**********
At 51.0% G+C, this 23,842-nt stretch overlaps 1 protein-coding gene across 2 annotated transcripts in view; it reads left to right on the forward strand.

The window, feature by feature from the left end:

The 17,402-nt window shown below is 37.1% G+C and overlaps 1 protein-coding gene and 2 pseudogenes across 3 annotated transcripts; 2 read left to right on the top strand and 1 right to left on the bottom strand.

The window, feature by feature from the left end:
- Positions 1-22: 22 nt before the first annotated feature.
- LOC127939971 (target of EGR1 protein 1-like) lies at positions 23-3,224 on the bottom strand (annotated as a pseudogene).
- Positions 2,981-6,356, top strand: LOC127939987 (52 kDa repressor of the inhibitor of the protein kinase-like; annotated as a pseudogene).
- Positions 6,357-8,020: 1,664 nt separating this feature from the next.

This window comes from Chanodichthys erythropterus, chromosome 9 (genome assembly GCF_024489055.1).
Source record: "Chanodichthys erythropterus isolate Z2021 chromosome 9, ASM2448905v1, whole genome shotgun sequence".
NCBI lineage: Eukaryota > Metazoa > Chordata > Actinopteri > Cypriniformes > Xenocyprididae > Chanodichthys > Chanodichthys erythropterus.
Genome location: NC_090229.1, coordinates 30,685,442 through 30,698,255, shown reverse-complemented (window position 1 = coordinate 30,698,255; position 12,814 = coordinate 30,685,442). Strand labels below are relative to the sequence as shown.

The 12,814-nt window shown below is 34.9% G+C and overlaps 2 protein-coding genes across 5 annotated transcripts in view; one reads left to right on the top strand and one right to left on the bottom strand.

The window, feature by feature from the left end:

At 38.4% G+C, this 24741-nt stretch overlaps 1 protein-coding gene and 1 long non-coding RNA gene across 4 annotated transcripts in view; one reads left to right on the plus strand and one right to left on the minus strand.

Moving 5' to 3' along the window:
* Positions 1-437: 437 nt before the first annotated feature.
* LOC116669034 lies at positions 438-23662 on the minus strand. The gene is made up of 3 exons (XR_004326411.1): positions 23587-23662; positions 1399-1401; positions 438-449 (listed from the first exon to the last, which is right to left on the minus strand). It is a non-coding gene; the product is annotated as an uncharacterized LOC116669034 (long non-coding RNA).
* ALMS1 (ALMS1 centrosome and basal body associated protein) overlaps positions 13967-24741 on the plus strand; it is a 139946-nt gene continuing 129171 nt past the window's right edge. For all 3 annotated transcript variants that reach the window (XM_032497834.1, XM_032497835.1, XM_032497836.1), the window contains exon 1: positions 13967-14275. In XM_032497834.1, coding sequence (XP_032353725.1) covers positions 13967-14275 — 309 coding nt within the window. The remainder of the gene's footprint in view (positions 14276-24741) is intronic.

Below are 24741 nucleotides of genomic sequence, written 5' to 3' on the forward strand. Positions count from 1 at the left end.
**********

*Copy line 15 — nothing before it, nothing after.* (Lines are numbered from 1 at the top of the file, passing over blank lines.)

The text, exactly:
At 38.4% G+C, this 24741-nt stretch overlaps 1 protein-coding gene and 1 long non-coding RNA gene across 4 annotated transcripts in view; one reads left to right on the plus strand and one right to left on the minus strand.